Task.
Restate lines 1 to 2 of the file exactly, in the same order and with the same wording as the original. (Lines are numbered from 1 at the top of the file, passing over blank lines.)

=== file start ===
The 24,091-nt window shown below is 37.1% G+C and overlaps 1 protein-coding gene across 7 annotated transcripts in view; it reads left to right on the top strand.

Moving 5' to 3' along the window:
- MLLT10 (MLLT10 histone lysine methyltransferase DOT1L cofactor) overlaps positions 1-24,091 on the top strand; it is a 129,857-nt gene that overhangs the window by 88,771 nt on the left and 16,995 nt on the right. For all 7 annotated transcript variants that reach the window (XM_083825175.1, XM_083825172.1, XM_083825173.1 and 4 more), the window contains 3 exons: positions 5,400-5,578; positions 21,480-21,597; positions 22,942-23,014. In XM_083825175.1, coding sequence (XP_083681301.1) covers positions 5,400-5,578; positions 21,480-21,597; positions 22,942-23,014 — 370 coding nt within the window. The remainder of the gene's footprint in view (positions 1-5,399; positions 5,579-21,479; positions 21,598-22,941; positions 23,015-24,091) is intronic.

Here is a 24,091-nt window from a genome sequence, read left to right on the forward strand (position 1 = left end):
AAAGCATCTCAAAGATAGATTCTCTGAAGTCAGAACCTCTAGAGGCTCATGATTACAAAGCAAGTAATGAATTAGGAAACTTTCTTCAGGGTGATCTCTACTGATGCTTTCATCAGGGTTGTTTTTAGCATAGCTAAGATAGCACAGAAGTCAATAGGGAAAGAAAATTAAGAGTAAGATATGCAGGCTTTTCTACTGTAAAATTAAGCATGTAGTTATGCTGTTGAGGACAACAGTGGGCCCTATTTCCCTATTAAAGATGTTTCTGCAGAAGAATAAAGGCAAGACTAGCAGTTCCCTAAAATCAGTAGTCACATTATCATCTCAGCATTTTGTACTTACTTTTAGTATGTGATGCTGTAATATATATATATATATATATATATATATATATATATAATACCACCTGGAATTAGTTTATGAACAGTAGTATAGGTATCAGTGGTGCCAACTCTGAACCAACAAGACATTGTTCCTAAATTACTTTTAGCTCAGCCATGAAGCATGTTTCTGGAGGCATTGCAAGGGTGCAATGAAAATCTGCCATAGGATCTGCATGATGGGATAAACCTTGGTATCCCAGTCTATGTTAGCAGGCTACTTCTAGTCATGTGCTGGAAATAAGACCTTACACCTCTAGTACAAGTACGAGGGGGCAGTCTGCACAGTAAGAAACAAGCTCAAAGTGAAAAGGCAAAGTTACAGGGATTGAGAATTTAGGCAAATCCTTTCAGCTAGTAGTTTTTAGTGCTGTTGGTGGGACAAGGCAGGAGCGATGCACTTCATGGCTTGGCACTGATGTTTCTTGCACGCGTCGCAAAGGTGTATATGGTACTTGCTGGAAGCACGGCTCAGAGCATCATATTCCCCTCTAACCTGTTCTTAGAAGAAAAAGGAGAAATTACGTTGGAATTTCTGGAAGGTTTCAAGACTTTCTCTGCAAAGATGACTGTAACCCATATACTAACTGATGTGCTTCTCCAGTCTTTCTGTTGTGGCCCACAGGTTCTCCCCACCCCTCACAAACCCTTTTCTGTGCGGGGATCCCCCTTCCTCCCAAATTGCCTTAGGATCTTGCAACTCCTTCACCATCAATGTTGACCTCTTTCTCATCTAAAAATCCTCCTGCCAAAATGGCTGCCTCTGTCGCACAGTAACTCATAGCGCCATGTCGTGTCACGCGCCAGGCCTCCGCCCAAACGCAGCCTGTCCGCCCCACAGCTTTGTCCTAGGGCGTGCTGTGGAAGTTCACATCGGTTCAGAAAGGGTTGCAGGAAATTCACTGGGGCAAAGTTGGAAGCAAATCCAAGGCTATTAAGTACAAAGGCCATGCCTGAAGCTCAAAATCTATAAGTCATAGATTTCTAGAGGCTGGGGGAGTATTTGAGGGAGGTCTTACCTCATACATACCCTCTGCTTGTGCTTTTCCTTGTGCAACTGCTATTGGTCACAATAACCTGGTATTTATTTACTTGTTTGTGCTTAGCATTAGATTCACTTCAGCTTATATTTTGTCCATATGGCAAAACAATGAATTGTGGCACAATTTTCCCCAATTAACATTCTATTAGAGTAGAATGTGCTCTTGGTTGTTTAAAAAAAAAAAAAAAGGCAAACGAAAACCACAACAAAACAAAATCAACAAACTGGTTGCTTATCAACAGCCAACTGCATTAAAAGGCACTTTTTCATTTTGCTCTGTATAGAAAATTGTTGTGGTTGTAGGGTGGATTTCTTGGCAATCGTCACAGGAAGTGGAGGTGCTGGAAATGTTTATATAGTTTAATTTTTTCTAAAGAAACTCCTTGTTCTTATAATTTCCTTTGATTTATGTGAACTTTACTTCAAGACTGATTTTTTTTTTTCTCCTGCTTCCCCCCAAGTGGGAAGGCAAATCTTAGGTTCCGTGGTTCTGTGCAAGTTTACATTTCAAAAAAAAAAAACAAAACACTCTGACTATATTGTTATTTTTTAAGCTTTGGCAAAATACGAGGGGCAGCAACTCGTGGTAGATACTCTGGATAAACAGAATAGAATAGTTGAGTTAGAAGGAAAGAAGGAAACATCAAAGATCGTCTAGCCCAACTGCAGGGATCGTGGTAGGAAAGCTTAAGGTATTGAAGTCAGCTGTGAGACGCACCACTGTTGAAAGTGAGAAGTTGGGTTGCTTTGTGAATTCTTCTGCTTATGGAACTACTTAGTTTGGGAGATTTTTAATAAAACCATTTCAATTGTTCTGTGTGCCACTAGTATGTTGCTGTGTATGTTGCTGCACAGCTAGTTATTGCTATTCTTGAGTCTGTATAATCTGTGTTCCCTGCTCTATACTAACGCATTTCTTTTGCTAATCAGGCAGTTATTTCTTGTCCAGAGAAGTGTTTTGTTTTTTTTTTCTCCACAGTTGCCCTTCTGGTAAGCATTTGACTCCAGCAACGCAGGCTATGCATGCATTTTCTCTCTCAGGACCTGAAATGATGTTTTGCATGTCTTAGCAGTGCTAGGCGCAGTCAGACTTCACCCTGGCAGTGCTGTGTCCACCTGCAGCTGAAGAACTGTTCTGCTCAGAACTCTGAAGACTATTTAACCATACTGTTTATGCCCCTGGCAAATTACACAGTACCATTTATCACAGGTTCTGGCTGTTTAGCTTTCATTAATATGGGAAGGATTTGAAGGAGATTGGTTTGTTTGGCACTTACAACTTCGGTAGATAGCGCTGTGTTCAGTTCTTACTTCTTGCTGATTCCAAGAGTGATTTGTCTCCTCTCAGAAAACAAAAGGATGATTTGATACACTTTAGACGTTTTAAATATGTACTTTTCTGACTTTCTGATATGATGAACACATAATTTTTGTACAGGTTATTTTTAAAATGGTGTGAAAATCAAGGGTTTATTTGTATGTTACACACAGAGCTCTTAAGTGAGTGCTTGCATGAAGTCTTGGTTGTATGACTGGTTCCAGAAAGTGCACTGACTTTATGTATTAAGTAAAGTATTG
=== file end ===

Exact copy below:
The 24,091-nt window shown below is 37.1% G+C and overlaps 1 protein-coding gene across 7 annotated transcripts in view; it reads left to right on the top strand.

Moving 5' to 3' along the window: